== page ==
The fact is that identical twins can be radically different people. They have the same physiology, but may have different sociology. They’re going to meet different people, do different things, and react to them in different ways.

Likewise, two kids can grow up in the same house, but be vastly different because they inherited different genes. Every parent who ever had a genius child or a musical prodigy knows about this.

“Psychology” is the fusion of “physiology” and “sociology.” How does a given person choose to use their natural talents and compensate for their natural deficiencies? That’s part of their psychology. How does that same person react to their family, tribe, culture, nation, education? That’s part of their psychology too.

In the Harry Potter series, Harry and his cousin Duddley are raised in the same house, but they have different genes and they’re treated vastly different by Duddley’s parents (Harry’s aunt and uncle). Duddley grows up to be a selfish, arrogant, sadistic brat. Harry grows up to be a forgiving, courageous, resourceful boy.

When creating your characters, it’s not enough to know what color eyes your character has and where his moles are and what his IQ is. It’s not enough to know about his parents, brothers, sisters, teachers, religion, and all that.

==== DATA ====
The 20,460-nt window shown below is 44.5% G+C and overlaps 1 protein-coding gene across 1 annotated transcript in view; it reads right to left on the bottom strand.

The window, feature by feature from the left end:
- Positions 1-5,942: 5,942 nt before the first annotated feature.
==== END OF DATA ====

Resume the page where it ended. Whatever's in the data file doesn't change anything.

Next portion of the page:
You also need to know his responses to all those. Does he care what color his eyes are? Is he embarrassed about that mole the size of a rat on his chin? Is he obnoxious about being smart (or ashamed of being stupid?) Does he get along with his parents (or with one but not the other) and why? What about his siblings? Did he have a favorite teacher, and if so, which one and why? Does he follow in the religion he grew up with, or does he choose something radically different?

The answers to all those questions (and many more) are the basis of your character’s “psychology.” The better you understand your character, the more able you are to answer all such questions.

Please note that you don’t HAVE to figure all this out by writing it down, as if creating characters were some giant paint-by-numbers game. Creating characters is about getting to know these people who inhabit your skull. It’s about learning more about them than you know about yourself or anyone else in the “real world.” It’s about hearing their voices.

If you can do that by writing it down, then fine. If you prefer to take long walks on the beach with your imaginary friends, then that’s fine too. If you start talking to your characters in public, then you have gone around the bend and need to be institutionalized, but you can avoid that by holding a cell phone up to your ear so nobody will know you’re a perfect loon.

Do whatever it takes to learn your characters inside out. That’s what writers do.